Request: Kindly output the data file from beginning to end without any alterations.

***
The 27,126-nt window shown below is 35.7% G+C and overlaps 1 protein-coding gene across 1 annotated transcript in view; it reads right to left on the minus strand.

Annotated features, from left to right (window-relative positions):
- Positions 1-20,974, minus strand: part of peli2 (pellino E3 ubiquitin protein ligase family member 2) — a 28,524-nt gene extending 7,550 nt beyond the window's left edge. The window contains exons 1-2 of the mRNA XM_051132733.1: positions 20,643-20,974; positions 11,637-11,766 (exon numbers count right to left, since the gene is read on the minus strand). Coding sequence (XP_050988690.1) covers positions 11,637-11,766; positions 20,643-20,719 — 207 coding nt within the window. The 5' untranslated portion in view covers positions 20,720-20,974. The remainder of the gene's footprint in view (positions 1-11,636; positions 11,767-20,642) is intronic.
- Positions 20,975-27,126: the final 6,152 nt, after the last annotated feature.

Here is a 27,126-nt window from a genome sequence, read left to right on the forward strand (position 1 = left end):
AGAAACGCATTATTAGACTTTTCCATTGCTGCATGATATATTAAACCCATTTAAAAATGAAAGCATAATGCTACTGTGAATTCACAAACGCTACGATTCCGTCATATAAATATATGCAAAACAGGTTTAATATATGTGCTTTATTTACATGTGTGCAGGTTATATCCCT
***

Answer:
The 27,126-nt window shown below is 35.7% G+C and overlaps 1 protein-coding gene across 1 annotated transcript in view; it reads right to left on the minus strand.

Annotated features, from left to right (window-relative positions):
- Positions 1-20,974, minus strand: part of peli2 (pellino E3 ubiquitin protein ligase family member 2) — a 28,524-nt gene extending 7,550 nt beyond the window's left edge. The window contains exons 1-2 of the mRNA XM_051132733.1: positions 20,643-20,974; positions 11,637-11,766 (exon numbers count right to left, since the gene is read on the minus strand). Coding sequence (XP_050988690.1) covers positions 11,637-11,766; positions 20,643-20,719 — 207 coding nt within the window. The 5' untranslated portion in view covers positions 20,720-20,974. The remainder of the gene's footprint in view (positions 1-11,636; positions 11,767-20,642) is intronic.
- Positions 20,975-27,126: the final 6,152 nt, after the last annotated feature.

Here is a 27,126-nt window from a genome sequence, read left to right on the forward strand (position 1 = left end):
AGAAACGCATTATTAGACTTTTCCATTGCTGCATGATATATTAAACCCATTTAAAAATGAAAGCATAATGCTACTGTGAATTCACAAACGCTACGATTCCGTCATATAAATATATGCAAAACAGGTTTAATATATGTGCTTTATTTACATGTGTGCAGGTTATATCCCT